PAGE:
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Thursday, February 26, 2015

THE SUN GOD

On a clear day, the sun appears warm and inviting from 93 million miles away, but we know better. Upon closer examination with NASA's Solar Dynamics Observatory (SDO), scientists have seen exactly how menacing the sun truly is. 


For the last five years, SDO has been snapping, on average, one picture every second of the sun's surface. Just last month, the spacecraft took its 100-millionth image, shown to the right.
In celebration of SDO's five years in space, NASA has released two videos of the best images the spacecraft has taken, so far. And these highlights are nothing short of extraordinary, giving us an unprecedented look at the solitary star that makes up 99.86% of the mass in our solar system. 
Despite its bouts of lethal radiation that it flings toward Earth on a regular basis, the surface of the sun is undeniably beautiful. Like Earth, the sun has a magnetic field, but while Earth's magnetic field is hard at work shielding us from most of the sun's harmful radiation, the sun's magnetic field is busy trying to kill us.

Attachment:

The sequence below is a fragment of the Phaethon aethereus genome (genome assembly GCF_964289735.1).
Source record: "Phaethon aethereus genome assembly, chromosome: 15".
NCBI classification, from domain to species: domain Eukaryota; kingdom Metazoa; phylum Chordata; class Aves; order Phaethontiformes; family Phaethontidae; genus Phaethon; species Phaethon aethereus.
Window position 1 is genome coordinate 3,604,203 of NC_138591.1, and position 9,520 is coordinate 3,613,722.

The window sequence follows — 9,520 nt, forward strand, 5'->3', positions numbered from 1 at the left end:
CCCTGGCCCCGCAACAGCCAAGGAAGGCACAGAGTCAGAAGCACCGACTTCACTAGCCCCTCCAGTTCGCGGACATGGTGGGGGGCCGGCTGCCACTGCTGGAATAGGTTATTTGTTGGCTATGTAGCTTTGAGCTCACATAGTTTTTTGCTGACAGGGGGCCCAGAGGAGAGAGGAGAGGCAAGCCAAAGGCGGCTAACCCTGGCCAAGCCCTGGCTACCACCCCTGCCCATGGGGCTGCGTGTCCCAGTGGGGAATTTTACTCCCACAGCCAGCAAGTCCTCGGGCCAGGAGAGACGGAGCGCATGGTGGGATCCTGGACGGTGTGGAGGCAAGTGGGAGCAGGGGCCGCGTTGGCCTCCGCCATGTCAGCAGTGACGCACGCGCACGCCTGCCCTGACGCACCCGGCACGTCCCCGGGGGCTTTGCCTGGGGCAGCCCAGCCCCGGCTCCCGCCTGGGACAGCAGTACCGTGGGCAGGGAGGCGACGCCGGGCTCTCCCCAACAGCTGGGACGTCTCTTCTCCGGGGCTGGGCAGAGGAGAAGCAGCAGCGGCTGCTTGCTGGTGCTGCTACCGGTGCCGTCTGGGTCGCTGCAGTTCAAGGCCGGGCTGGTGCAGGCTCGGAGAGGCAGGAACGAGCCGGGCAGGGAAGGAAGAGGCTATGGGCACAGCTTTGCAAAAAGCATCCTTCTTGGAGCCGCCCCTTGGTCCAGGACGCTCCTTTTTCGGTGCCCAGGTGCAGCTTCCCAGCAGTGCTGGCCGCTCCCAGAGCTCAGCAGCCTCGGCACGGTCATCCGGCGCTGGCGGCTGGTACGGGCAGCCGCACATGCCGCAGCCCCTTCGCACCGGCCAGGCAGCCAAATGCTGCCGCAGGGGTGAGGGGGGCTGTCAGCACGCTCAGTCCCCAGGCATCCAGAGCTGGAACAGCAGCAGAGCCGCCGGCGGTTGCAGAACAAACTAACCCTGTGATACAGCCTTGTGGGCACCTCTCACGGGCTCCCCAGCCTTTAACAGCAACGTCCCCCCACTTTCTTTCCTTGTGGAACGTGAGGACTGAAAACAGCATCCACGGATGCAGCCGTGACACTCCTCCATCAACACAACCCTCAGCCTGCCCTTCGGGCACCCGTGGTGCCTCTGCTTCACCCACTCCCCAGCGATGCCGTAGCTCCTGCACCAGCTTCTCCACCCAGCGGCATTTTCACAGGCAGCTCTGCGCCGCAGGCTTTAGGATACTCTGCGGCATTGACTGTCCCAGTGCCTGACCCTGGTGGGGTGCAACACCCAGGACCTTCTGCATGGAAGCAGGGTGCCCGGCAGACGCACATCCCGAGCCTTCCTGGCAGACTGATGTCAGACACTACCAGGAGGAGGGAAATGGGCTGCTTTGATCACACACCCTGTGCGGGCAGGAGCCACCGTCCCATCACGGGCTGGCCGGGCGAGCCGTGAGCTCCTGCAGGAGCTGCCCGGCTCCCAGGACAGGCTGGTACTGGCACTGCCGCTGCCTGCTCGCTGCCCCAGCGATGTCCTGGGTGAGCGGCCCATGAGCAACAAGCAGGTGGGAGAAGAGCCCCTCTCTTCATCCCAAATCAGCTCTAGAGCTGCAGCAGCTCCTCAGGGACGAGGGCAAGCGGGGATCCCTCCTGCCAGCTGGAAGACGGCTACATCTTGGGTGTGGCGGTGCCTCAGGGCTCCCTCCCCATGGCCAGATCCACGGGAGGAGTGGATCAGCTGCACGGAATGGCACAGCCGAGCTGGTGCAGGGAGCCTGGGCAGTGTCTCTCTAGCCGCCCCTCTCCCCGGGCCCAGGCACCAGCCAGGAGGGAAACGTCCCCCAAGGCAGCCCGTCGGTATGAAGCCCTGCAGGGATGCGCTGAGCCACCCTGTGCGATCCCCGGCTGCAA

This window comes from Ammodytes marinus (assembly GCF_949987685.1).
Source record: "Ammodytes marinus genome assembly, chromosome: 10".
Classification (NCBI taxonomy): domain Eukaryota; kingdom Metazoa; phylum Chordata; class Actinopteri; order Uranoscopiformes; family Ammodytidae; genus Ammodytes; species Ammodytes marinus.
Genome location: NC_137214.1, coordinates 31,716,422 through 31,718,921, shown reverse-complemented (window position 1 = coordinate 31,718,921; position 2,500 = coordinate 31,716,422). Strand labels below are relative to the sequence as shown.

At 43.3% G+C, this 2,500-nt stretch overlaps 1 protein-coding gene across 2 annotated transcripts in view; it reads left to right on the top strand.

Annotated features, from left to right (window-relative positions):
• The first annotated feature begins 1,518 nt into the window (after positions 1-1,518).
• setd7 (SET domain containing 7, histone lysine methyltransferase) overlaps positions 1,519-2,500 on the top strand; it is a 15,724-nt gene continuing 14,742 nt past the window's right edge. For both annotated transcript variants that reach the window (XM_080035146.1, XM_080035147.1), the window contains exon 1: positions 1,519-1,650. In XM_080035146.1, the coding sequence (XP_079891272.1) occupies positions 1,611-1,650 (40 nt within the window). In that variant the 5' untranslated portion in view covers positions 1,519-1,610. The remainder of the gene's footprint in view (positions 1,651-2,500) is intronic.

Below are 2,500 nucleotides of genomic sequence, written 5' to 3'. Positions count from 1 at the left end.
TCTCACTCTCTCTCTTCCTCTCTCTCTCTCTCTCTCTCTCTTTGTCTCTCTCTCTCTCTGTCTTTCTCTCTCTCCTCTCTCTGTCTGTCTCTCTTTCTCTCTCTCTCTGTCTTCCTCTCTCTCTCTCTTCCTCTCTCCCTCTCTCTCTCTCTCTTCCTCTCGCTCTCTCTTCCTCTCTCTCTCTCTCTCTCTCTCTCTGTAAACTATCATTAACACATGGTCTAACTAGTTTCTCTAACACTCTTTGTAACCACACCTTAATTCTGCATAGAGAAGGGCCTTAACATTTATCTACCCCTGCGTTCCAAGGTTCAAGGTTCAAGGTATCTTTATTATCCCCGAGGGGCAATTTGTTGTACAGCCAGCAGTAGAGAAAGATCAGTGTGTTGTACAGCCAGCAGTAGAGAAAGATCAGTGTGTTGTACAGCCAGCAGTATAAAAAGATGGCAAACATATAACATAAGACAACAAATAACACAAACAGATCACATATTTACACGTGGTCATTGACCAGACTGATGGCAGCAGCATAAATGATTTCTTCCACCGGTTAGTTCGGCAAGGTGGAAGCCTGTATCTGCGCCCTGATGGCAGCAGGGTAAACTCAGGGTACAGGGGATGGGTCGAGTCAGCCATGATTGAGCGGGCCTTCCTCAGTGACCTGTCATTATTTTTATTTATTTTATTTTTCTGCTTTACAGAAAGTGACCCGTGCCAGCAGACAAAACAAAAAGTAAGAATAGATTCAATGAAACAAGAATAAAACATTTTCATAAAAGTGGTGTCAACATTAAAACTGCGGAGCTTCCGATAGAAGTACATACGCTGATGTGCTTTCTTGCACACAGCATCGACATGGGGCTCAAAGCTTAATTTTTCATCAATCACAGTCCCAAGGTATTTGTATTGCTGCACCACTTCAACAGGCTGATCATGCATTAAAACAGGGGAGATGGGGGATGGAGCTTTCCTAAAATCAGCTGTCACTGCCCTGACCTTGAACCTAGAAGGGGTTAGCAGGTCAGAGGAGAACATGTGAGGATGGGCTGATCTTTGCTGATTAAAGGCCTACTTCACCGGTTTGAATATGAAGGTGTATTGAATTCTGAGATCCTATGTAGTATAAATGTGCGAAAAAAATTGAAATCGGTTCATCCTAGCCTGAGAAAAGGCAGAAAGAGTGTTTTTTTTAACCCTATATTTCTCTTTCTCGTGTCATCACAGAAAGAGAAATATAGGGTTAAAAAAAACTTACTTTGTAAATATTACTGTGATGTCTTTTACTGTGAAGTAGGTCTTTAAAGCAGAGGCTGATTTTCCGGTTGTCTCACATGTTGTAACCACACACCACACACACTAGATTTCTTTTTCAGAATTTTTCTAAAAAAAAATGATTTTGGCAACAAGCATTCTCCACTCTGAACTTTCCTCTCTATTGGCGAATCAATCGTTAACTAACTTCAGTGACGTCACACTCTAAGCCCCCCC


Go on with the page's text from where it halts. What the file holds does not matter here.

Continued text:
Solar flares, like the one below, are the largest explosions in the solar system, releasing ten million times more energy than a volcanic eruption on Earth. They occur when energy builds up within a localized spot on the sun's surface. As that energy eventually grows strong enough, it ejects a tremendous plume of plasma — extremely hot gas — into the sun's upper atmosphere, called the corona.
The energy that produces solar flares comes from the sun's powerful magnetic field. Although the field hangs like a canopy around the sun, the field itself is invisible. But we can see how it affects the gas, like in the example below.
This arch of scorching-hot gas is following the magnetic field lines around the sun, just like howiron filings trace the invisible magnetic field from a bar magnet.

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